wall beside the vacant lot. And that scraggly tree that still
shades the old men who gather there by day, and beside
the fire barrel by night, what attracts all those birds
gathering like broken smoke in the branches? Or it is that
their leaves are made of birdsong. They speak in a language
we know before we hear it. But by the time we arrived
the story had come to its natural close.

……………………………………………………..In another version
the dew is still heavy on the grass. For a moment you are
asleep in my heart. What more can I ask for? I am rocking
inside your breaths. I have turned into the words you whisper.
When I speak to you, I clothe my heart with your heart.
When you tighten and tremble into love, these dreams
wander into distant fields and leave no tracks. I have
never been so lost, I have never been so certain of
where I am. Inside you, it seemed as if you were
quivering with the stars that had faded away billions
of years ago to be reborn in another galaxy.

…………………………………………………………….But you have
your own stories, and your own way of saying what
you miss. Sometimes our versions are dim lights
at the far ends of a street or valley.

………………………………………………..How easy it is
that we have not devoured each other the way some lost
galaxies have swallowed each other since the beginning
of time, or the way the mantis devours its mate so lovingly.

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ONE WAY TO DREAM

No one sews a piece of unshrunk cloth on an
Old cloak; otherwise, the patch pulls away from
It, the new from the old, and a worse tear is made.
—Mark 2:21

A robin dips into a puddle and flutters the water
From its wings. Above him, the fog seems to glow
With a billborard’s neon. He’s in an abandoned lot
Of broken glass that mirrors forgotten images.
There are so many unexplored galaxies behind our
Eyelids. One sailboat capsizes then rights itself
On the river. A city falcon rising into the fog
Must think it has reached heaven. I am on my way
To the airport passing store mannequins that have
Their own dreams. The dreams we have dressed
Ourselves in will need to be patched. Which is
What love is– dreaming ourselves into all new and
Possible forms of love, the way a flame quivers like
A leaf that itself is dreaming it has become a flame.

For Ata and Christina

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JOSEPH’S DREAM

That deep in the pit I could see the hidden dreams
of daylight stars. If I listened carefully, I could hear
the earth’s plates grumbling. I didn’t know why.
Every once in a while a grudging wind might twist
its way down to me. Every once in a while a raindrop
would leave its thumbprint in the mud. I learned, then,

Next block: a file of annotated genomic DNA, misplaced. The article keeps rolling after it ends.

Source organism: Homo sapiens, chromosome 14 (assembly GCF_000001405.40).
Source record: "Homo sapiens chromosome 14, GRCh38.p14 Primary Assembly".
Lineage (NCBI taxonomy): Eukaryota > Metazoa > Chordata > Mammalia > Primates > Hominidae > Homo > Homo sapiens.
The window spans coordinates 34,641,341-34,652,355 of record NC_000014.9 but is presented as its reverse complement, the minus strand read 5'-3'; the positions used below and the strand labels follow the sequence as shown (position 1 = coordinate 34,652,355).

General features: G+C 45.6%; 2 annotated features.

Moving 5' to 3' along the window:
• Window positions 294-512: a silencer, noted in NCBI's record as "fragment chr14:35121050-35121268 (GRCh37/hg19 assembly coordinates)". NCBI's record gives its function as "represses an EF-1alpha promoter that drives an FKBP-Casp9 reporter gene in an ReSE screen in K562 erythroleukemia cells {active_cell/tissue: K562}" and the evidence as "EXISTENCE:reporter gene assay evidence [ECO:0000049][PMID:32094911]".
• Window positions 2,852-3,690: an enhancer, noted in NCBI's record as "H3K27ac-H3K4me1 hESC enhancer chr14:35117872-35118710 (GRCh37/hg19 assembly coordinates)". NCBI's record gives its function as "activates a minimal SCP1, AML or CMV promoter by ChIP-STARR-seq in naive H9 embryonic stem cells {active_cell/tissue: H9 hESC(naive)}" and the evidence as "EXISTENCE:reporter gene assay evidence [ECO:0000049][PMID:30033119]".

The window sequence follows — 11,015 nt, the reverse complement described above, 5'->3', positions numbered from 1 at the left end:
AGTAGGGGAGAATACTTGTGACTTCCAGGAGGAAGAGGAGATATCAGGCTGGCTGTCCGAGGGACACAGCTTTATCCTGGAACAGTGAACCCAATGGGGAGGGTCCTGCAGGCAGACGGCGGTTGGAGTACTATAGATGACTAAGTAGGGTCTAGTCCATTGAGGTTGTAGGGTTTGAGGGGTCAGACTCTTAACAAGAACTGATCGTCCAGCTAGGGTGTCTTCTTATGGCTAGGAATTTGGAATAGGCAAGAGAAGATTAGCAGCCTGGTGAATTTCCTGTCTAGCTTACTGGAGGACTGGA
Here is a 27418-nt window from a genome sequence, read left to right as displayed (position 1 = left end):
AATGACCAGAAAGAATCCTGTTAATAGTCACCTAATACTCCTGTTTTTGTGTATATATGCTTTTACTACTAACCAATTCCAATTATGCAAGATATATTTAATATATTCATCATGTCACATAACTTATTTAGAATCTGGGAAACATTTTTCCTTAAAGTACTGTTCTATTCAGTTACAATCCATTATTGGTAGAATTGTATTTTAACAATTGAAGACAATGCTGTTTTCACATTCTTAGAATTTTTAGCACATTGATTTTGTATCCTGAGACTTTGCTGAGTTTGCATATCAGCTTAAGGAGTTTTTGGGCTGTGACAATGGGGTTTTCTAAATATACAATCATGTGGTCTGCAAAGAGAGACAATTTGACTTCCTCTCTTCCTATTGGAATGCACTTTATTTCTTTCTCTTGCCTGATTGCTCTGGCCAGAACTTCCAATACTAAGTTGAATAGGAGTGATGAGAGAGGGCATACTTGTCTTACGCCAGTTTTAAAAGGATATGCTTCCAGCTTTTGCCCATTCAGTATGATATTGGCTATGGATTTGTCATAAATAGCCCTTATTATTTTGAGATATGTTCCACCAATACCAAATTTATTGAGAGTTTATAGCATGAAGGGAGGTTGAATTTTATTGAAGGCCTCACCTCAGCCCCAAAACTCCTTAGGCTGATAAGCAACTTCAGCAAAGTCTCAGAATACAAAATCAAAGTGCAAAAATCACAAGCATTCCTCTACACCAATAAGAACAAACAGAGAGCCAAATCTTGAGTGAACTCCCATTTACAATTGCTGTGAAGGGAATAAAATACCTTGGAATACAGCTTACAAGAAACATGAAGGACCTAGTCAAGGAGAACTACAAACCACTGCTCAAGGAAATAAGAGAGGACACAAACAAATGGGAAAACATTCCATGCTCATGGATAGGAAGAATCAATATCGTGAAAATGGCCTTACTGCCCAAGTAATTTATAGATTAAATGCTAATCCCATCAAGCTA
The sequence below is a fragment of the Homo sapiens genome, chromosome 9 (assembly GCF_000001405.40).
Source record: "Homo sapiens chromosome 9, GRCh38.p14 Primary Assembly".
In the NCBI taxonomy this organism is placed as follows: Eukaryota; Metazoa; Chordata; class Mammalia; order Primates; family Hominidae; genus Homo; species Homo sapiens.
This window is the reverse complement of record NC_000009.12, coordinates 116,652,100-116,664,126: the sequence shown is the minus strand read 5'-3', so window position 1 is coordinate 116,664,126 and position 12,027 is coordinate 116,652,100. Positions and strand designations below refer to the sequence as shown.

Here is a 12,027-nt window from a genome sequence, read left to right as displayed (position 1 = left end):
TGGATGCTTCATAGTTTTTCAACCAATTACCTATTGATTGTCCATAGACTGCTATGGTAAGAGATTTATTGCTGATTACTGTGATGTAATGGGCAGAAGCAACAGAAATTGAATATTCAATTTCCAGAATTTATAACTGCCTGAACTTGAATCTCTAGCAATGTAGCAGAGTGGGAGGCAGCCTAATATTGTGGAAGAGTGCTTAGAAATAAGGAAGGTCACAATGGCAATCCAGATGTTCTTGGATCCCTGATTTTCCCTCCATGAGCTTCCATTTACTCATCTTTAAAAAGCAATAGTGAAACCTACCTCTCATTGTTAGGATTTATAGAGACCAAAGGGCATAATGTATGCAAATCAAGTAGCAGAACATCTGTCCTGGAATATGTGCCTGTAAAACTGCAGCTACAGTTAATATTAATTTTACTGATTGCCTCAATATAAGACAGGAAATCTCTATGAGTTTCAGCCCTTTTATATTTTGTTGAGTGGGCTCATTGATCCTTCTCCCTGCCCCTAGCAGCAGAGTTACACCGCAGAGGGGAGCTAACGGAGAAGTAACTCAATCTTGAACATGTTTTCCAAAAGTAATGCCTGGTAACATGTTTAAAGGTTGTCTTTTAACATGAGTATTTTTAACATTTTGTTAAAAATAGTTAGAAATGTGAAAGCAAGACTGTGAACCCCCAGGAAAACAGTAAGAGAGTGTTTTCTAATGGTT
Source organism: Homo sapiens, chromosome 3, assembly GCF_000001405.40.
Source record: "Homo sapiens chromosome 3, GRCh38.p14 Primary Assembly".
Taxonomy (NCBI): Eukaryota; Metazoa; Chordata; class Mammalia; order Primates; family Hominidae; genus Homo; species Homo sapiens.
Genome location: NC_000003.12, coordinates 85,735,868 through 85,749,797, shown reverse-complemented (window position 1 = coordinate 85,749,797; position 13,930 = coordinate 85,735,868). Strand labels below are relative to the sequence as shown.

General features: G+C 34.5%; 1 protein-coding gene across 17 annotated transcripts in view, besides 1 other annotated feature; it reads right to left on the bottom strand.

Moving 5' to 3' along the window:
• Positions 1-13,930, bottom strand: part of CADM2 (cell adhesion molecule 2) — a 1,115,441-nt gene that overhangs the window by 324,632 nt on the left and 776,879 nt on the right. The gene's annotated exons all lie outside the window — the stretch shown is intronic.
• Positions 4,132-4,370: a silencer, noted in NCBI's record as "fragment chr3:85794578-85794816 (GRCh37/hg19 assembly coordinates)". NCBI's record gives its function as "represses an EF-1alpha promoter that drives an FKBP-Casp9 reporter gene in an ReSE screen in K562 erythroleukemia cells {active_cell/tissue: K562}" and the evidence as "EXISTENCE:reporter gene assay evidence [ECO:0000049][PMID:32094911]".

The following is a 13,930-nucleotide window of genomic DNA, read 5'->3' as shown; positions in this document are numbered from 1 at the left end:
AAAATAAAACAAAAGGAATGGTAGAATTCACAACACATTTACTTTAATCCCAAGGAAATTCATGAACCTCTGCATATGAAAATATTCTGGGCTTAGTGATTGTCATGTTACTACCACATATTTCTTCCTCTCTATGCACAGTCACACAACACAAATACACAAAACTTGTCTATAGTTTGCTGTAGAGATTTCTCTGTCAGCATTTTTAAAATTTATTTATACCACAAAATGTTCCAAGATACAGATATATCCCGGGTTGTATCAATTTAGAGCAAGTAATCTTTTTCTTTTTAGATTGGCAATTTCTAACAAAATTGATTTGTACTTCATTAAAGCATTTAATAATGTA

that our real histories lie in wait in the shadows.
My own brothers tried to kill or sell me, you know
the story. Revenge crumbled from the dirt walls.
But it’s true, I was unfair.  I thought to imprison
them. I dreamt the sheaves and stars bowed
down to me. My own words became my chains.
I was ashamed. What I can’t decipher is your own
cavernous dreams. They have no meanings that don’t
spread out like the tracks of a frightened herd towards
wars, rapes, beheadings and the refugees from the everyday
selling of lives. You thought you could put the moon
in a prison. You called arrogance by the name of
practicality. The books you held sacred you refused
to follow. Pretty soon another day is out of reach.
What will you dream when your words are forgotten?
This morning I watched as a stray dog settled into sleep
among the worn headstones. I do not know whether
he was remembering or forgetting. I think we have to
burrow deep into our own dreams, into the pits of
our worst desires. We have to gather every syllable
in search of a truer meaning. Sometimes our dreams
seek sanctuary in what we can’t say. Why can’t we
clothe our hearts in each others’ hearts? My dream
eddies out of the coves and inlets of these words. Here,
a firefly lights, now and then, the ashes of a dead star.

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DAVID’S LOST PSALM

Winter’s net of black branches has begun to haul in
a few buds and leaves. There’s nothing to explain
our desire to embrace all that surrounds us. A sudden
sun has made the statues glisten. I remember my own
age of cries as dreadful as yours. We all desired
a story different than the one we lived. I sang
whatever was true, however painful or torturous,
not to dwell in those valleys but to climb out of them.
No one wanted to remember the wars, the captivity,
the rapes. No one wanted to remember that we too
did unspeakable crimes. Now your own stories are
so light they drift away like milkweed looking for
some better ground. There isn’t any, there never is.
The moon’s scarred face gives us back our souls.
Saul thought I would drift away, then tried to kill me.
I forgave him as I forgave myself. My own faults now
crumble like pages of a forgotten passion. All I know is
that memory is a place that is nowhere, which is why
we can retrieve the lives we never lived. Each song is